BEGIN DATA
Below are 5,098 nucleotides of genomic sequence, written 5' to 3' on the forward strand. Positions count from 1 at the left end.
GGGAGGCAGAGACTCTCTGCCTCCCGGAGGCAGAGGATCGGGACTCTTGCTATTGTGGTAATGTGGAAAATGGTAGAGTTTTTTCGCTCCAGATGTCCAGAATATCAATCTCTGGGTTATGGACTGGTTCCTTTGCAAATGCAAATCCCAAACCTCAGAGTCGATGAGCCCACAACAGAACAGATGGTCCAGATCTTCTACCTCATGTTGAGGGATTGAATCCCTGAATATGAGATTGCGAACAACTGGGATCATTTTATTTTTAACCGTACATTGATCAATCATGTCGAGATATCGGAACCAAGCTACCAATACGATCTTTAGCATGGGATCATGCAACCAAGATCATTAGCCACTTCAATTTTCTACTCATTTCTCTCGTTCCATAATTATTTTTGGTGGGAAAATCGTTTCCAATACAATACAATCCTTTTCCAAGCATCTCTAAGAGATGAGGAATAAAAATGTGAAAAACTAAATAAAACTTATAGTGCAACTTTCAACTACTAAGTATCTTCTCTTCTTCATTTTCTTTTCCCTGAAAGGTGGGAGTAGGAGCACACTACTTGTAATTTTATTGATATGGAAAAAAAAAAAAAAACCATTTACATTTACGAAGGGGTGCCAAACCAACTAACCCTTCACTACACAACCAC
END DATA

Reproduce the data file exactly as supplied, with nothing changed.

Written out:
Below are 5,098 nucleotides of genomic sequence, written 5' to 3' on the forward strand. Positions count from 1 at the left end.
GGGAGGCAGAGACTCTCTGCCTCCCGGAGGCAGAGGATCGGGACTCTTGCTATTGTGGTAATGTGGAAAATGGTAGAGTTTTTTCGCTCCAGATGTCCAGAATATCAATCTCTGGGTTATGGACTGGTTCCTTTGCAAATGCAAATCCCAAACCTCAGAGTCGATGAGCCCACAACAGAACAGATGGTCCAGATCTTCTACCTCATGTTGAGGGATTGAATCCCTGAATATGAGATTGCGAACAACTGGGATCATTTTATTTTTAACCGTACATTGATCAATCATGTCGAGATATCGGAACCAAGCTACCAATACGATCTTTAGCATGGGATCATGCAACCAAGATCATTAGCCACTTCAATTTTCTACTCATTTCTCTCGTTCCATAATTATTTTTGGTGGGAAAATCGTTTCCAATACAATACAATCCTTTTCCAAGCATCTCTAAGAGATGAGGAATAAAAATGTGAAAAACTAAATAAAACTTATAGTGCAACTTTCAACTACTAAGTATCTTCTCTTCTTCATTTTCTTTTCCCTGAAAGGTGGGAGTAGGAGCACACTACTTGTAATTTTATTGATATGGAAAAAAAAAAAAAAACCATTTACATTTACGAAGGGGTGCCAAACCAACTAACCCTTCACTACACAACCAC